Java Kit Gets Better Security

Users are anxious to find out if the security advances in Sun Microsystems Inc.'s latest Java Development Kit (JDK) live up to their billing. Sun released the beta version of its JDK 1.2 about two weeks ago, highly touting its new and improved security features. Aside from giving users Java Foundation Classes and new JavaBean components, Version 1.2 was designed to let developers customize the security in their applications to give different users different privileges, depending on their role in the organization and their ability to use the software.

Users are anxious to find out if the security advances in Sun Microsystems Inc.’s latest Java Development Kit (JDK) live up to their billing.

Sun released the beta version of its JDK 1.2 about two weeks ago, highly touting its new and improved security features. Aside from giving users Java Foundation Classes and new JavaBean components, Version 1.2 was designed to let developers customize the security in their applications to give different users different privileges, depending on their role in the organization and their ability to use the software.

JDK 1.2 also was designed to give applets access to more system resources while still keeping them away from integral areas of the system where a rogue applet could do serious damage, such as shutting down systems and deleting or changing files.

"I’m very capable, so the chances of me screwing up a file or downloading a bad applet are slim," said Tom Obrey, chief operating officer at PixelMedia Inc., a multimedia development company in Portsmouth, New Hampshire. "But there are other people here who shouldn’t have full access. Before this modification, customizing access accurately was impossible."

Li Gong, a Java security architect at JavaSoft, the Java-focused arm of Sun, said the company rewrote Java’s security model for the new version of the JDK.

Under the previous model, the Java-enabled system would identify an applet being downloaded and automatically give it very limited access to the system. The new version of the JDK, which would be built in to a browser, would be able to identify the applet and the resources it requires, then approve that access if it meets criteria set by the user.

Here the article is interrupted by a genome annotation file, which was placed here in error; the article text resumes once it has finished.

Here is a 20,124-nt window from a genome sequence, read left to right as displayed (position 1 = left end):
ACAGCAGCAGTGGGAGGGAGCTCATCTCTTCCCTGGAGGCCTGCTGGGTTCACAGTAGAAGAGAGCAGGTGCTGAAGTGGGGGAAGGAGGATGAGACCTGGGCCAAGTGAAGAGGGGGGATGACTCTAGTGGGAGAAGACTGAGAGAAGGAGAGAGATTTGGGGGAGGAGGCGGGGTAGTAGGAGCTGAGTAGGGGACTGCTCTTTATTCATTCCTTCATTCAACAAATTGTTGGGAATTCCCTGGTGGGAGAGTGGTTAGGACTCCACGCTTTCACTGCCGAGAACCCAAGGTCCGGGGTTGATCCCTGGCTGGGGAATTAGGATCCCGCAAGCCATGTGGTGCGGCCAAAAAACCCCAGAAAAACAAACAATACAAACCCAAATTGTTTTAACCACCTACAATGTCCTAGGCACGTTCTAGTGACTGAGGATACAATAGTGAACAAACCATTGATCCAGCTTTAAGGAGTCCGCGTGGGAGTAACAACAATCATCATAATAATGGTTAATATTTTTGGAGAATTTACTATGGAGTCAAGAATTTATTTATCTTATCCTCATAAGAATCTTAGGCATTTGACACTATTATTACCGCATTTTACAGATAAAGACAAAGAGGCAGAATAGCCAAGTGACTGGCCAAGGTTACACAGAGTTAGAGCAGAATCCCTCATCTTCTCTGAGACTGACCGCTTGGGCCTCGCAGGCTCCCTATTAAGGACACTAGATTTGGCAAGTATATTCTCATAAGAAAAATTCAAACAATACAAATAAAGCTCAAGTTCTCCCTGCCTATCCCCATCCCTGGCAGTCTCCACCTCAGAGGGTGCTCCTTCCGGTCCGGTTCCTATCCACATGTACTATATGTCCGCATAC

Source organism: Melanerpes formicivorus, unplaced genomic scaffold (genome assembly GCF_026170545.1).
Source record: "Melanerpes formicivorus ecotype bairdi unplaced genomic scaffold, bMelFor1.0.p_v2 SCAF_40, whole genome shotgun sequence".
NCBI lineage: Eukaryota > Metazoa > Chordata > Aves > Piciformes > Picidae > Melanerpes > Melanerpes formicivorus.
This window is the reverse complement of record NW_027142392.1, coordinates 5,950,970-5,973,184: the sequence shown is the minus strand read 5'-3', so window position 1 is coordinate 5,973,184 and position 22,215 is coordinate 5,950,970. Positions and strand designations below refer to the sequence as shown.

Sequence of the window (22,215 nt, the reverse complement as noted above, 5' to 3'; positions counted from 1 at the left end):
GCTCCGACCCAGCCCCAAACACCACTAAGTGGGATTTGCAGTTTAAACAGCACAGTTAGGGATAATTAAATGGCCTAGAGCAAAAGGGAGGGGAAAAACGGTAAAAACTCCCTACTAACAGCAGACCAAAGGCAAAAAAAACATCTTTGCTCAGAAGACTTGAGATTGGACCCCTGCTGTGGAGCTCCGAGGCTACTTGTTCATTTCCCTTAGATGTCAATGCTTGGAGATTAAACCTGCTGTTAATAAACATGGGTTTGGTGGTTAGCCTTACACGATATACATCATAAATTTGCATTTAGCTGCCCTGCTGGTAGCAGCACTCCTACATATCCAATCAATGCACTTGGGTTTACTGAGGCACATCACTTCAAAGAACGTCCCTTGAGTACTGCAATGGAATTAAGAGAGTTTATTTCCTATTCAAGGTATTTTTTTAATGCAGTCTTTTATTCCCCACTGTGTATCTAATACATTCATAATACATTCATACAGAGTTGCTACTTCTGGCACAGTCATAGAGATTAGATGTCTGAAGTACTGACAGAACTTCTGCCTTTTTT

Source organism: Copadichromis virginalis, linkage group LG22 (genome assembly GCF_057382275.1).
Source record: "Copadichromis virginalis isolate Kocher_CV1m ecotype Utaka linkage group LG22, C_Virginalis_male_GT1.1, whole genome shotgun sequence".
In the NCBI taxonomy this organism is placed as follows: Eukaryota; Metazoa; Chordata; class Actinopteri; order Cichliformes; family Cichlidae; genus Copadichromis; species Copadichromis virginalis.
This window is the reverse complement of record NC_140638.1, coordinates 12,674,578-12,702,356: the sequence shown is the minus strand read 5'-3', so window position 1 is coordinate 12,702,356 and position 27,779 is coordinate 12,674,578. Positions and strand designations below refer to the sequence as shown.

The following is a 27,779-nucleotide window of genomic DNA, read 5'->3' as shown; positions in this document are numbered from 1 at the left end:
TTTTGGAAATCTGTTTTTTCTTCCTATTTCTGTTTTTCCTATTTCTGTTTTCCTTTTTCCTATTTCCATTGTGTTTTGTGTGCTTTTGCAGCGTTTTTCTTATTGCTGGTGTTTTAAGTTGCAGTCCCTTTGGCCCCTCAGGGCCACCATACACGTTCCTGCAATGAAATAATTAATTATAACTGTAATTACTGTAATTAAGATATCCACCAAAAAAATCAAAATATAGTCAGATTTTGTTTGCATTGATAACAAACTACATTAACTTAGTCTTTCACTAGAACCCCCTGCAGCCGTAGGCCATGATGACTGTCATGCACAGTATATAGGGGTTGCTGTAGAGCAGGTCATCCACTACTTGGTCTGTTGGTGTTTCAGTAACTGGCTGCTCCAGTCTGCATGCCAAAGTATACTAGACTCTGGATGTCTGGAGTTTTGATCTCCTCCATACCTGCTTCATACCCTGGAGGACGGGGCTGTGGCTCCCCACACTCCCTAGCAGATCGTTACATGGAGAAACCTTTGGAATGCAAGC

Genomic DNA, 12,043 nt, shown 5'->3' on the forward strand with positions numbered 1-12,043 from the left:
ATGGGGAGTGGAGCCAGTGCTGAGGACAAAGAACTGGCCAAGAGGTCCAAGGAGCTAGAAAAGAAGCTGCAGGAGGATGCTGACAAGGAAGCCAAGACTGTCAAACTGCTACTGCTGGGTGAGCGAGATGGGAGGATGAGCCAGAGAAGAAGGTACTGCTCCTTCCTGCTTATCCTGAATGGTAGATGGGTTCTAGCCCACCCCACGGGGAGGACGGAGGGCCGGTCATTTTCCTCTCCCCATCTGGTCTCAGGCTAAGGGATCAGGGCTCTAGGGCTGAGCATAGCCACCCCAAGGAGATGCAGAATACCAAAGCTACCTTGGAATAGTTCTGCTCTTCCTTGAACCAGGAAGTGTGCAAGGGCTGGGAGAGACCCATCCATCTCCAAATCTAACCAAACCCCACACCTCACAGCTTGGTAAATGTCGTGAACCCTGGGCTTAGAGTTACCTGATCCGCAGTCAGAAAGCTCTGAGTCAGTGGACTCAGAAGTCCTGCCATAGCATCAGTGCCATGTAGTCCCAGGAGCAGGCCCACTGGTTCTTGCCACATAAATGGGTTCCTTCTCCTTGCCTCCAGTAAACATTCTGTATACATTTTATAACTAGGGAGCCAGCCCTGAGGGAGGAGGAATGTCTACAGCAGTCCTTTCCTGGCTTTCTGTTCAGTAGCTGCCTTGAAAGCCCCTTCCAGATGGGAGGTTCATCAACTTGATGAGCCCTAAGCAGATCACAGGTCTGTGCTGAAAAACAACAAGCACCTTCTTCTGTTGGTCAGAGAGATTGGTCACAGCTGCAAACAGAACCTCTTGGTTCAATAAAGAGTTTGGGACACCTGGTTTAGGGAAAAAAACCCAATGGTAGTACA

"An applet may just want to display a Web page," Gong said. "And it may only need to get into the font file, and that’s OK. Before, it wouldn’t have been let into any files."

"The programmers will go nuts over this," said Frank Manci, network technical manager at Colonial Savings F.A. in Fort Worth, Texas. "It gives them more control. That’s what they need."

Obrey added that he also needs his applets to be more powerful, and he said that is what he believes developers will get with JDK 1.2.

"It gives you options other than yes or no," he said. "Instead of giving blanket instructions for every applet that comes in, access can be more tailored to what it needs to do."

Jack Grimes, a senior vice president at San Francisco-based Visa International Inc., said he is looking forward to getting better control with JDK 1.2.

"Right now, there’s no way to download an applet and store information locally," Grimes said. "That provides protection, but it’s not all black-and-white. Sometimes, operators want to download something and change their machine. This allows them to do that in a secure way."

JDK 1.2 is expected to be generally available by midyear.

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